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Two Minute Mornings – Win your day, every day!

- By Dwaipayan, 04 February 2021 | 6 MIN READ


Now here is a book, Two Minute Mornings, which tells us that choices made in the morning can have a huge impact on you - a gratitude journal can encourage you to "win the day" in just a few minutes each morning. The book is written by Neil Pasricha - A simple system based on positive physiology research. This written exercise mentioned in the book helps facilitate mindfulness and assists in the creation of a constructive daily focus – the right track to forming a permanent positive mindset.
Features simple, quick prompts that focus on gratitude, letting go of stress, and setting daily intentions.

Did you ever wonder with so many browser tabs open you can’t see the titles anymore? Or make an attempt and think why your pockets full with little scrap-paper notes you wrote to yourself throughout the day? Worried and anxious about your jammed schedule for tomorrow because you have no time to focus on what really matters?

Author Neil Pasricha devices a simple system based on positive psychology research. A simple little system called “Two Minute Mornings.” can make you feel motivated. 

The first thing that I do when I wake up is spending the first two minutes of my day filling in my answers to three simple sentences:

I will let go of…

I am grateful for…

I want to focus on…

The difference it made to my life was immediate and incredible.

The two minutes “win the morning” helped me “winning the day.”

Letting go of stress helped me crystallize a worry to avoid mentally revisiting it over and over throughout the day. The gratitude list helped me prime my brain for positivity. And focusing my attention on a few small commitments – a project to finish, a tough conversation I’d been waiting to have, and a twenty-minute run, for example – actually sealed the deal.

So what is Two Minute Mornings?

This is a simple journal to help you rig the game so you can win it. It’s a quick therapeutic intervention from our future-focused society to both feel better and get more done.

All from taking a few moments to let go of something, feel grateful, and bring some focus to your day.


I will let go of…

Read this book “Don’t look back in anger!” by Brassen, Gamer, Peters, Gluth, and Bluch reported in Science magazine shows that minimizing our qualms as we age creates greater happiness and contentment. The research also shows that holding a grudge and regrets causes us to take more aggressive and risky behaviors in the future. Successful people notice mistakes in their lives and then choose to let them go. This written exercise crystallizes that effect and allows them to pass through your mind instead of sizzling your emotions all day.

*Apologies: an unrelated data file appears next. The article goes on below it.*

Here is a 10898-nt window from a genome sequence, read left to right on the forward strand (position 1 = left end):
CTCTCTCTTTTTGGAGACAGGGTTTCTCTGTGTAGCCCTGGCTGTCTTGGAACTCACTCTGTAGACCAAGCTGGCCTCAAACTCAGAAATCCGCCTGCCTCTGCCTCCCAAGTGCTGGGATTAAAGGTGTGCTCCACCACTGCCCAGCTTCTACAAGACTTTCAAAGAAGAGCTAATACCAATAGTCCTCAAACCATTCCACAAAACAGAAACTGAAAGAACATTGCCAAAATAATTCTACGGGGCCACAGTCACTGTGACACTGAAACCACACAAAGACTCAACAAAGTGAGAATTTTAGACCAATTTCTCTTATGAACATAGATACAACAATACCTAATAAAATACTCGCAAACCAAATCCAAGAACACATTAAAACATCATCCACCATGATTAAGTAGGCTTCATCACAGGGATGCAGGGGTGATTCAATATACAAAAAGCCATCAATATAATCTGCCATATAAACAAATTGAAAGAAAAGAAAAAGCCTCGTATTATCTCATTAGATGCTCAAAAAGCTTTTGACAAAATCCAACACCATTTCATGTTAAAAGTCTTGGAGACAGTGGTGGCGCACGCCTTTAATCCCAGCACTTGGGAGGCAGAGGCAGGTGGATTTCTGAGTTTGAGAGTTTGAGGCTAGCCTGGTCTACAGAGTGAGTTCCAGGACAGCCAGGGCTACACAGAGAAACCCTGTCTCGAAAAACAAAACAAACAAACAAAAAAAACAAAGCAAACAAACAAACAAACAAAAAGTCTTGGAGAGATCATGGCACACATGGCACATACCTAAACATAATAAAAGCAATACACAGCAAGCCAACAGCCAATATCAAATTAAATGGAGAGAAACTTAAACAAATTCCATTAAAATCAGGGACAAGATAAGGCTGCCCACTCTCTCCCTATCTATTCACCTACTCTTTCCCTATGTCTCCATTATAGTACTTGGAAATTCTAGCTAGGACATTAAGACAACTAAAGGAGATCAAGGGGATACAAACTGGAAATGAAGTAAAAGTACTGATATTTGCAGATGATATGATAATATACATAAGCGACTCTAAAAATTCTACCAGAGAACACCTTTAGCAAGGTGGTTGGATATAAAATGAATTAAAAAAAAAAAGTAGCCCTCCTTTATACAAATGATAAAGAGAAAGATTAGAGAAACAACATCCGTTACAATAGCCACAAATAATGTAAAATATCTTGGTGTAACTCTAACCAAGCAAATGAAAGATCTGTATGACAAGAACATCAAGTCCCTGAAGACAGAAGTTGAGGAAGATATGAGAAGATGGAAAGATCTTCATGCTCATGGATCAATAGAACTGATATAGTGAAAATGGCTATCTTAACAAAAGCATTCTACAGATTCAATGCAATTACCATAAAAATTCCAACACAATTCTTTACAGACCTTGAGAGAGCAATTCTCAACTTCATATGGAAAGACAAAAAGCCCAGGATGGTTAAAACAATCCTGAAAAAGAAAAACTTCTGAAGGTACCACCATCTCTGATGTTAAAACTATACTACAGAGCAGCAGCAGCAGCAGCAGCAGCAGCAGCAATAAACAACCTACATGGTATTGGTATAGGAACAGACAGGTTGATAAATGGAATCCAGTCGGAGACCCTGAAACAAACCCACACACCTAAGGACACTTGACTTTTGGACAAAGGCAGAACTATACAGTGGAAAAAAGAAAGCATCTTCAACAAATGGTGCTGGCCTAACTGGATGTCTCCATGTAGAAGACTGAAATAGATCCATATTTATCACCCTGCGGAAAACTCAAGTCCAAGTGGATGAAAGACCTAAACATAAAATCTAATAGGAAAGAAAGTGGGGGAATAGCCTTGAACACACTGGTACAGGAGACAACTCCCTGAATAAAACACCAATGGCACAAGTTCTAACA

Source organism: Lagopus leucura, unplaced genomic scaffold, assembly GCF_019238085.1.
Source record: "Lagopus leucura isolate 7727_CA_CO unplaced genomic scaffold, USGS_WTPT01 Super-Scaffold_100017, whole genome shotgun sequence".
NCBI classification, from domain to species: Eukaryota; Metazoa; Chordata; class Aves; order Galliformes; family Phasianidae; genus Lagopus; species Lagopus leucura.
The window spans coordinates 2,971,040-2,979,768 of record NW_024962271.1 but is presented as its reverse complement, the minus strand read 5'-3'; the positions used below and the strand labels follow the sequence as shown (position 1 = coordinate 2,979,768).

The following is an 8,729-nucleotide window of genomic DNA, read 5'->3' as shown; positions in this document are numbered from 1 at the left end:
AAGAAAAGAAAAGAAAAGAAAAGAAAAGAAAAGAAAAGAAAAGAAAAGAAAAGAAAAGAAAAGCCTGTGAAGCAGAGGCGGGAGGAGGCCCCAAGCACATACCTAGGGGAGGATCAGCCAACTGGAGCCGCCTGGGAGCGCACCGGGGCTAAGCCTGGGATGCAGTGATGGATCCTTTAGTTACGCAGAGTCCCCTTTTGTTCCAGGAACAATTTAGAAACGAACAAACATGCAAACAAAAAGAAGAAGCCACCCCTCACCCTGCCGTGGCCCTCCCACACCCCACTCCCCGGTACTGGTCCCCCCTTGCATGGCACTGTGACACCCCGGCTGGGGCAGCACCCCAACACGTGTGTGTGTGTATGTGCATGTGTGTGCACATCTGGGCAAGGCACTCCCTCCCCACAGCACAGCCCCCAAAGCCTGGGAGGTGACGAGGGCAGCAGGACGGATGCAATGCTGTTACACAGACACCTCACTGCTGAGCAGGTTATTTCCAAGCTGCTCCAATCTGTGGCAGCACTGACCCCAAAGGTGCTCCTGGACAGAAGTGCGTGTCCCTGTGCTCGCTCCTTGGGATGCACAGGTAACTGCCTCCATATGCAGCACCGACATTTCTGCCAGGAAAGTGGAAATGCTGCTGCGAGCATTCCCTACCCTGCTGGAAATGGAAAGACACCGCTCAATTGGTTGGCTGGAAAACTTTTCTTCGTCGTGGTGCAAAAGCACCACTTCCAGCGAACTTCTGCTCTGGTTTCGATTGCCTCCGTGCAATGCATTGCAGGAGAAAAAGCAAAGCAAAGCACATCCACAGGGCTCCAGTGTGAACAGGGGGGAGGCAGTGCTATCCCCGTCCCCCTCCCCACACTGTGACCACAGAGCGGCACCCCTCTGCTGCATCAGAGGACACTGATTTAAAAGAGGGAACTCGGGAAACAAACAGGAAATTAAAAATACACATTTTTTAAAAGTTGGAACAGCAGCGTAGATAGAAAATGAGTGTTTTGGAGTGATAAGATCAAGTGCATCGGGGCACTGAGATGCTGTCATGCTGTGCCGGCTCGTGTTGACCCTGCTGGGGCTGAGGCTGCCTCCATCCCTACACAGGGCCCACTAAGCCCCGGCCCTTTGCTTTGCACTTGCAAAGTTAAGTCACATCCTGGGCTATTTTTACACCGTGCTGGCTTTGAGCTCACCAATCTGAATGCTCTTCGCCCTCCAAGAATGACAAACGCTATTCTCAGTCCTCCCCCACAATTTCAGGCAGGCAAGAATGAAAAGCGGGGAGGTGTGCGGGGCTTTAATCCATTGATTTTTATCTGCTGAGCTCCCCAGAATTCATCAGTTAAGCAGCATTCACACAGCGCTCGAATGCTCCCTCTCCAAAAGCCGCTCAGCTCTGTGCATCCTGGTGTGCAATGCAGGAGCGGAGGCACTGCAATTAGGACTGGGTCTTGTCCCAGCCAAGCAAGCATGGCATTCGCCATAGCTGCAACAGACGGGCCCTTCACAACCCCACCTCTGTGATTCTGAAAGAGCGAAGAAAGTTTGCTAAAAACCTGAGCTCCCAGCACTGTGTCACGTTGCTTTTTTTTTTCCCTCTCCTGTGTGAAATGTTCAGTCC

I am grateful for…

A study by Emmons and McCullough shows if you write down five gratitudes a week you’re evidently happier over a ten week period. Research shows the more detailed the better. We know if people write down “family, food, job” or something similarly vague over and over it really doesn’t cause any happiness increase. Our minds don’t relive any specific experience. Try things like: “When Trooper learned to shake a paw”, “The moment I saw Ana bringing me a coffee”, or “How Antonio finally put the toilet seat down,” etc.

AND, I will focus on…

Ideally, the daily goal will be to strip away the endless list of things you could do into a bite-sized list of things you will do. Why? Because if you don’t you will mentally revisit your could-do list all day. And that will bring about decision fatigue. As Florida State Professor of Psychology Roy Baumeister and New York Times journalist John Tierney say in Willpower: Rediscovering The Greatest Human Strength “Decision fatigue helps explain why ordinarily sensible people get angry at colleagues and families, buy junk food at the supermarket. It’s different from ordinary physical fatigue— you’re not consciously aware of being tired—but you’re low on mental energy.”

The book tells you to use the daily focus to write down three small goals “I want to achieve” It feels enormous crossing them and achieving them. If I missed one, I can just add it to tomorrow.


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